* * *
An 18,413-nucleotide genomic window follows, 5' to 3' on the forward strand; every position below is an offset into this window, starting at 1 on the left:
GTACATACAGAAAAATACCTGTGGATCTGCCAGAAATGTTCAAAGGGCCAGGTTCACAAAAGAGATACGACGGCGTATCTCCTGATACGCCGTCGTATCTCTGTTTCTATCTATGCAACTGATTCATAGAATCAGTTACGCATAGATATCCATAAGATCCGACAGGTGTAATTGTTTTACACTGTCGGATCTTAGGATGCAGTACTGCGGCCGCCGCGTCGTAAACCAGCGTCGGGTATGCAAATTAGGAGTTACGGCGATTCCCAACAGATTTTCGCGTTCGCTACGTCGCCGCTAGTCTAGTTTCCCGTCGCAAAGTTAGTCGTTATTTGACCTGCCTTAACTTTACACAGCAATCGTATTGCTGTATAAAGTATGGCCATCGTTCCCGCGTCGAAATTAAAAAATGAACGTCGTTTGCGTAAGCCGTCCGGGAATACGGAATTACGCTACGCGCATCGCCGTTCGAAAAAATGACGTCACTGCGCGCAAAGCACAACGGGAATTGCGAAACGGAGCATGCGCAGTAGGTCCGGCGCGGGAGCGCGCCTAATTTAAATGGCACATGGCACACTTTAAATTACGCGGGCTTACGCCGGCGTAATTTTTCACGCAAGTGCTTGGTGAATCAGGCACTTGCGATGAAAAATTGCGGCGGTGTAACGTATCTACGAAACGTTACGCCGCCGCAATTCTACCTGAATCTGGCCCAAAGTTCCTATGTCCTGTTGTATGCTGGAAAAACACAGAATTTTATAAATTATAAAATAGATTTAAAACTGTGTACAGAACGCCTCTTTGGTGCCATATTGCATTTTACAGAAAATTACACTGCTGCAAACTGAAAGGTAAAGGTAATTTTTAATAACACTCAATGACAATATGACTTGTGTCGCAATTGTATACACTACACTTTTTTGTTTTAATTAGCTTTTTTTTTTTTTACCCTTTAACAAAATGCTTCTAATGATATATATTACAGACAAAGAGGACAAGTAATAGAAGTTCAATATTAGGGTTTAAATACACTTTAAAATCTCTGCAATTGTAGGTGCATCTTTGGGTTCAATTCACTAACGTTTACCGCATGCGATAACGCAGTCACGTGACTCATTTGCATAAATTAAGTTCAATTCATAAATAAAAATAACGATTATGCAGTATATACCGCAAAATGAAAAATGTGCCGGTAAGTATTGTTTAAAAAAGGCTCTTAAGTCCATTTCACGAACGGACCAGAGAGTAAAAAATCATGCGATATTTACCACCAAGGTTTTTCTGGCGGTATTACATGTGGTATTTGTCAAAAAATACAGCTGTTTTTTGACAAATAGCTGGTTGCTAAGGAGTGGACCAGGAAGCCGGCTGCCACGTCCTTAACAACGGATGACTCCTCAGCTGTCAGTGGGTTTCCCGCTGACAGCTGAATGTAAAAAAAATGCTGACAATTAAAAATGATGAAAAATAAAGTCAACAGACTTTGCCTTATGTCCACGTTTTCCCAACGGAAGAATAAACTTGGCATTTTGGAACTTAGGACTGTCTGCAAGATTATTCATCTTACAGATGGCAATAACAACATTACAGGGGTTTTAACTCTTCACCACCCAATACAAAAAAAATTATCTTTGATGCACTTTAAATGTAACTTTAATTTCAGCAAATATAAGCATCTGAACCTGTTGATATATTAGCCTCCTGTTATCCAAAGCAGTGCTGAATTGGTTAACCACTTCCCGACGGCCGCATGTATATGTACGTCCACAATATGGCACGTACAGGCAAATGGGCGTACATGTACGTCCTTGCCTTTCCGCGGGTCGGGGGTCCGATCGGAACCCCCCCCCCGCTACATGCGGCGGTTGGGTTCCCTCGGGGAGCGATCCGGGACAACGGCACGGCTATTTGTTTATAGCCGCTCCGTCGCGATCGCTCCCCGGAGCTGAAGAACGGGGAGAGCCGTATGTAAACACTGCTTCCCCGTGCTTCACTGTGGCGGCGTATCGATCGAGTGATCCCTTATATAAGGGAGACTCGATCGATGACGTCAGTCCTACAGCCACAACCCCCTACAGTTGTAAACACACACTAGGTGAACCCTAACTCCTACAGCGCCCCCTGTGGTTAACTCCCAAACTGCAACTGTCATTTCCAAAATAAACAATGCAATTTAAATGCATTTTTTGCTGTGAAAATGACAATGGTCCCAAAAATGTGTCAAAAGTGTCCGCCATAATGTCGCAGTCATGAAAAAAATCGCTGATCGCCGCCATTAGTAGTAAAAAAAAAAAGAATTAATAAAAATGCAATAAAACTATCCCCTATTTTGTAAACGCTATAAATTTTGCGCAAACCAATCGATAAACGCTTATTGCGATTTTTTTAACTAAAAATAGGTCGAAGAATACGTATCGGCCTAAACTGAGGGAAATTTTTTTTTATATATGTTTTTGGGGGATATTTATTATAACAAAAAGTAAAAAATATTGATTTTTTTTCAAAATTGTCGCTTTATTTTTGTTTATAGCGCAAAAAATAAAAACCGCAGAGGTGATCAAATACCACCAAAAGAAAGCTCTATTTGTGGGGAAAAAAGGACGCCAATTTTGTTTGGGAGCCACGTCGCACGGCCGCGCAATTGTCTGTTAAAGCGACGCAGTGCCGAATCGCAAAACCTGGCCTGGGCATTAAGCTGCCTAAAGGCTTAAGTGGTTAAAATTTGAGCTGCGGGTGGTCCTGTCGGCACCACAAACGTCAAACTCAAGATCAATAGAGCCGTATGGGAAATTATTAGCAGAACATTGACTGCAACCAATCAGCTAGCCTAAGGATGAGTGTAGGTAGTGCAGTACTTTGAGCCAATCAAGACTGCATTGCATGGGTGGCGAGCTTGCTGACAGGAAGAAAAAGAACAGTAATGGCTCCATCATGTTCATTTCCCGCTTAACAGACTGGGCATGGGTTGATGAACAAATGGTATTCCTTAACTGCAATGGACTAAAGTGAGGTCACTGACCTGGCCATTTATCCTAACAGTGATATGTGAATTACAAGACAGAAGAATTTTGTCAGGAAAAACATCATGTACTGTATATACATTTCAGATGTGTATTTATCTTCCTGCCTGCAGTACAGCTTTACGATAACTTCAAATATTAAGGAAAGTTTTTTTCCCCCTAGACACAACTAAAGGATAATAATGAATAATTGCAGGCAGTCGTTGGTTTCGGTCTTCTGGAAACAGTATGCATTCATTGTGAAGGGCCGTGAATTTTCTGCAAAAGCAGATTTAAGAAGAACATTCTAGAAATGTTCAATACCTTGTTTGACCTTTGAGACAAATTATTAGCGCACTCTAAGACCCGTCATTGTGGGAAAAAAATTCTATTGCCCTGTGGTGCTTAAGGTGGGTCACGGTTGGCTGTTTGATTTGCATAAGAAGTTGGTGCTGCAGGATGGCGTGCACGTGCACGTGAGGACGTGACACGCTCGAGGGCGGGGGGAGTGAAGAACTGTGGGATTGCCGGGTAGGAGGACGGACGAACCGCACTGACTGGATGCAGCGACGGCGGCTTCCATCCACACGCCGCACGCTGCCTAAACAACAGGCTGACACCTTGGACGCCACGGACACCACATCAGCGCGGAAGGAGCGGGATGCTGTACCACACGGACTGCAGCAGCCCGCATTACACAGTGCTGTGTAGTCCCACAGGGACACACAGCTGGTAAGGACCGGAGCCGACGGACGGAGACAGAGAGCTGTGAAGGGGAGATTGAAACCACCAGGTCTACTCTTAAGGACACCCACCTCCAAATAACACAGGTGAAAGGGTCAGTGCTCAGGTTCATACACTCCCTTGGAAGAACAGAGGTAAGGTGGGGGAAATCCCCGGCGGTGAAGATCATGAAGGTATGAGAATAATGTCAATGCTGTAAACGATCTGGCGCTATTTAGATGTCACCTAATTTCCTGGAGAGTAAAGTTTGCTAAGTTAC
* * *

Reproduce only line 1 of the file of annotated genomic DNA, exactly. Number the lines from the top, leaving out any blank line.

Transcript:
An 18,413-nucleotide genomic window follows, 5' to 3' on the forward strand; every position below is an offset into this window, starting at 1 on the left: